One of the few scenic byways that include a ferry ride, the route features a ride on the Mobile Bay Ferry connecting Dauphin Island to the Fort Morgan Peninsula. The 40-minute ride across the mouth of Mobile Bay spans two historic forts where the Battle of Mobile Bay took place during the Civil War. Here Union Adm. David G. Farragut bellowed his now immortal command, “Damn the torpedoes, full speed ahead!”
Savannah to Jekyll Island, Georgia
Savannah wears its Southern charm like its majestic oak trees wear soft Spanish moss—with pure, old-fashioned elegance. Georgian mansions line the streets, brewpubs and art galleries take up old cotton warehouses by the waterfront, and cemeteries are filled with sculptures, tall mausoleums, and yet more moss-dripping oaks.
Jekyll Island, an easy, scenic drive along a coastline laced with beaches, marshes, and barrier islands, packs up the same charm and elegance and takes it to the seaside. One of Georgia’s Golden Isles, it’s accessible by car but feels cut off from the rest of the world. Windswept oaks and tangles of driftwood form a backdrop to soft-sand beaches while trails wind into the woods.
Los Angeles to Grand Canyon, California and Arizona
Few road trips are as awe-inspiring as a drive from Southern California to the Grand Canyon if you know how to do it right. From the otherworldliness of Joshua Tree National Park to the mountain biking, hiking, and golfing hub of Prescott to historic Route 66 in Williams and the vastness of the Grand Canyon; a road trip through the deserts, mesas, and forests of California and Arizona is hard to beat.
A haven for artists, rock climbers, and adventurers, Joshua Tree has long been a destination for those seeking enlightenment and adventure. Mile-high Prescott is home to more than 700 homes and businesses listed in the National Register of Historic Places as well as museums that tell their stories. Williams is located on the last stretch of Route 66 to be bypassed by Interstate 40. Historic highway memorabilia are featured in kitschy shops and cafes. Carved by the mighty Colorado, the multi-hued rock walls of the Grand Canyon reveal millions of years of geologic history. On your return to LA, stop and become overwhelmed by the vastness of Mojave National Preserve.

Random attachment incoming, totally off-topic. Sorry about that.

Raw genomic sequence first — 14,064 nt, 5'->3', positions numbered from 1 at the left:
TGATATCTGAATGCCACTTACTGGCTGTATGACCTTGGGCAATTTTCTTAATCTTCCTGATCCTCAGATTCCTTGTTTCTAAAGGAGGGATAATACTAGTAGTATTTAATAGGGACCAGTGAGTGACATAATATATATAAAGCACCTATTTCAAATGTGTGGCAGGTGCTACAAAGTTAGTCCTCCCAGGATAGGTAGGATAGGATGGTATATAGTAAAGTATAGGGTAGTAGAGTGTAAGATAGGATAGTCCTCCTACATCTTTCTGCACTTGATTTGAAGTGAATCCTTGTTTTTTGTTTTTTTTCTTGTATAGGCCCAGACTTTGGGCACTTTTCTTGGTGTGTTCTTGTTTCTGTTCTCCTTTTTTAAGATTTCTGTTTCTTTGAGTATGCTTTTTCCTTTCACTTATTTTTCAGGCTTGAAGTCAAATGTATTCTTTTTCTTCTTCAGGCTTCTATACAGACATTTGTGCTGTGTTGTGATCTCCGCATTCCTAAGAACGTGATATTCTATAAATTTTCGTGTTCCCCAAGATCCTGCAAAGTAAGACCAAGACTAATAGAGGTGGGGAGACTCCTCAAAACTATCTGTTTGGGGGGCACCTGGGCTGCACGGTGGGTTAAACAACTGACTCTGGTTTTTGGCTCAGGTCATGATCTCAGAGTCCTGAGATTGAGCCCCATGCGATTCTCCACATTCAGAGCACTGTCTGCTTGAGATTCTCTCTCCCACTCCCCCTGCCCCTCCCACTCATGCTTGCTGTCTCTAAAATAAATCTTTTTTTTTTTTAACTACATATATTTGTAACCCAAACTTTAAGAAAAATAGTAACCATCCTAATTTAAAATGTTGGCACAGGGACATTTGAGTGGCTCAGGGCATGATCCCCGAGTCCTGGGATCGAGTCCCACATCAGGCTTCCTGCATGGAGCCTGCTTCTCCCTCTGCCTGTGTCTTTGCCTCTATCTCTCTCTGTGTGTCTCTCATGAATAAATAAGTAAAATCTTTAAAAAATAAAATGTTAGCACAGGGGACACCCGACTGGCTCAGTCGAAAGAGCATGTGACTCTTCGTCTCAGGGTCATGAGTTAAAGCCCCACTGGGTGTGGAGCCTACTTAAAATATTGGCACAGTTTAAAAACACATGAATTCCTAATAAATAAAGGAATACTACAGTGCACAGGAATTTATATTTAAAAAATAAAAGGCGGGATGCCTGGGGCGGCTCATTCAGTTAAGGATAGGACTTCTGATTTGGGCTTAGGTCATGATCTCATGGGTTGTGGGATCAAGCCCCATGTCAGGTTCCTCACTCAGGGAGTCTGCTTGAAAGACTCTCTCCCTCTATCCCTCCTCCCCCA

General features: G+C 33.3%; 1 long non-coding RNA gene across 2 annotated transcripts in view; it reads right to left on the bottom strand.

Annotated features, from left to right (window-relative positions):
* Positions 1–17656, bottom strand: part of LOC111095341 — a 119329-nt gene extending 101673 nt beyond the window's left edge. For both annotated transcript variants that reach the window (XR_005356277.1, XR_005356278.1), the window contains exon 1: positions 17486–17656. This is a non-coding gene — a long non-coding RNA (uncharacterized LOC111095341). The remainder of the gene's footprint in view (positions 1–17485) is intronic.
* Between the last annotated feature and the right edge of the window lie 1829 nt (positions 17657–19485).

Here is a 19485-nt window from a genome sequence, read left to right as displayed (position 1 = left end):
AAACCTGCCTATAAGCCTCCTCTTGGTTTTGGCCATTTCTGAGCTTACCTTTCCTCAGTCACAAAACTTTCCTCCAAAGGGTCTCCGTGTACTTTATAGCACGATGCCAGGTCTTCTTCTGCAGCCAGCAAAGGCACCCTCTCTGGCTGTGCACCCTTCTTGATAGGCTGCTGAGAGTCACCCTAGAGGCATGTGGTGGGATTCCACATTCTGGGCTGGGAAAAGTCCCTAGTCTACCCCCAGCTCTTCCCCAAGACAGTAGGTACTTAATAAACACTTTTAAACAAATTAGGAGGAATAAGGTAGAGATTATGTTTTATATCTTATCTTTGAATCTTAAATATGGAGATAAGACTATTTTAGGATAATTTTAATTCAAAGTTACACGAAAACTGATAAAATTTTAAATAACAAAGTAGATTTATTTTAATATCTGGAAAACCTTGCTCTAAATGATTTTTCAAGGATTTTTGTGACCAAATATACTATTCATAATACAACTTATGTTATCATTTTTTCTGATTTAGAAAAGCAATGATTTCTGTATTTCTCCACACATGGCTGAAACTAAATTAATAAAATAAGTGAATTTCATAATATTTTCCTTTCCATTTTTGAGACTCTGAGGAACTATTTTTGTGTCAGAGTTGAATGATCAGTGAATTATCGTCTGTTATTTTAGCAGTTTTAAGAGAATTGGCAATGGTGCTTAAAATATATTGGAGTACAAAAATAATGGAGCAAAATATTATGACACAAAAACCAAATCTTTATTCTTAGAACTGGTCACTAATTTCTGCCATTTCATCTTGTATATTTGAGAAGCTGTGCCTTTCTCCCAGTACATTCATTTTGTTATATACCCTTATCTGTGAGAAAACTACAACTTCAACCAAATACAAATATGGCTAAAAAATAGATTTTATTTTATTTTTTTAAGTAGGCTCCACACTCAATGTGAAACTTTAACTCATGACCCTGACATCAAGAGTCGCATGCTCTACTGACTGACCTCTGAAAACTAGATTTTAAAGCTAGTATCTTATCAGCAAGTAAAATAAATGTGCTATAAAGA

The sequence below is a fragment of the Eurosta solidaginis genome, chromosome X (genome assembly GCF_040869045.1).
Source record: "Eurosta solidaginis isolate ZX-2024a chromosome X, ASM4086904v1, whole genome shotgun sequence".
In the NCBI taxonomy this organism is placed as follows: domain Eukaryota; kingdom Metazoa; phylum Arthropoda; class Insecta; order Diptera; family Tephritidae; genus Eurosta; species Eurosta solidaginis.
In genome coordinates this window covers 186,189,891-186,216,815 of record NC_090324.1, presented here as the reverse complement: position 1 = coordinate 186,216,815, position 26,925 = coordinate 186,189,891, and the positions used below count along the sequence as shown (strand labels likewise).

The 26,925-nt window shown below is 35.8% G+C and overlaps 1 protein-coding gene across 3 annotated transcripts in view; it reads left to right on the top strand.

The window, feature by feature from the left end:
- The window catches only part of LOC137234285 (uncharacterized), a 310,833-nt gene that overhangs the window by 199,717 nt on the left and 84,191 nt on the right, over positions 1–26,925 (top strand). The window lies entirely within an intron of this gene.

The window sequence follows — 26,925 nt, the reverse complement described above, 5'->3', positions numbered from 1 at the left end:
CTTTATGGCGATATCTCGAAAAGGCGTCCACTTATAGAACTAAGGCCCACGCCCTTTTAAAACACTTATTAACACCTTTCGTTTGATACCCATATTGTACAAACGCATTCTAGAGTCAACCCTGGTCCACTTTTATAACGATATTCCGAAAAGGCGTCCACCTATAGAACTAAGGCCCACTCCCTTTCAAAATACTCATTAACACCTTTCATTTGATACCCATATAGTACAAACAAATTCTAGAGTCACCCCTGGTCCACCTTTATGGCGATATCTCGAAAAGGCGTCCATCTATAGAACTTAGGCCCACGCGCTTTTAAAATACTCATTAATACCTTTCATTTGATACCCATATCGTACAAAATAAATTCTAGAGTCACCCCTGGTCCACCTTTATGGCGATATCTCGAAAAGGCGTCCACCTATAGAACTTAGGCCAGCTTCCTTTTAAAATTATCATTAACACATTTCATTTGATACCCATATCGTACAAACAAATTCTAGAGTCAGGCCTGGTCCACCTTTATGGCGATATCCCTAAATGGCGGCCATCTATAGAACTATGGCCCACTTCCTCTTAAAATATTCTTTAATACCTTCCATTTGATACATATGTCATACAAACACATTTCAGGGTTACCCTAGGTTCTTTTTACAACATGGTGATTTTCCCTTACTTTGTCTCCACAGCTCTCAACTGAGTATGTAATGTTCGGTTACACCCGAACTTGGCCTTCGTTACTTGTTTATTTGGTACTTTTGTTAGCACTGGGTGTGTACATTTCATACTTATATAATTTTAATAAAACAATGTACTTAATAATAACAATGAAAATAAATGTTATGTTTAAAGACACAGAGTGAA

Amish Country Heritage Trail, Indiana
Discover stunning views, historical sites, and Amish heritage along the scenic back roads. Explore country lanes dotted with Amish-owned shops showcasing handcrafted and homemade.
Many of the towns along the Amish Country Heritage Trail date back 150 years or more. Among these are Middlebury, tiny Shipshewana is known for an enormous flea market where 1,000 vendors peddle their wares twice a week from May through September and Goshen. There’s also lovely Nappanee, a bustling community of woodworking shops.
Due to the Amish lifestyle you can almost believe you’ve stepped back in time a century or more. No utility wires lace farmhouses to poles, women in old-fashioned bonnets and long skirts bend to their task of hoeing gardens, men in 19th-century attire trudge behind horse-drawn plows across wide fields, and the clip-clop of horses’ hooves on country lanes fills the air with staccato rhythms.
Thanks to the Interstate Highway System, it is now possible to travel from coast to coast without seeing anything.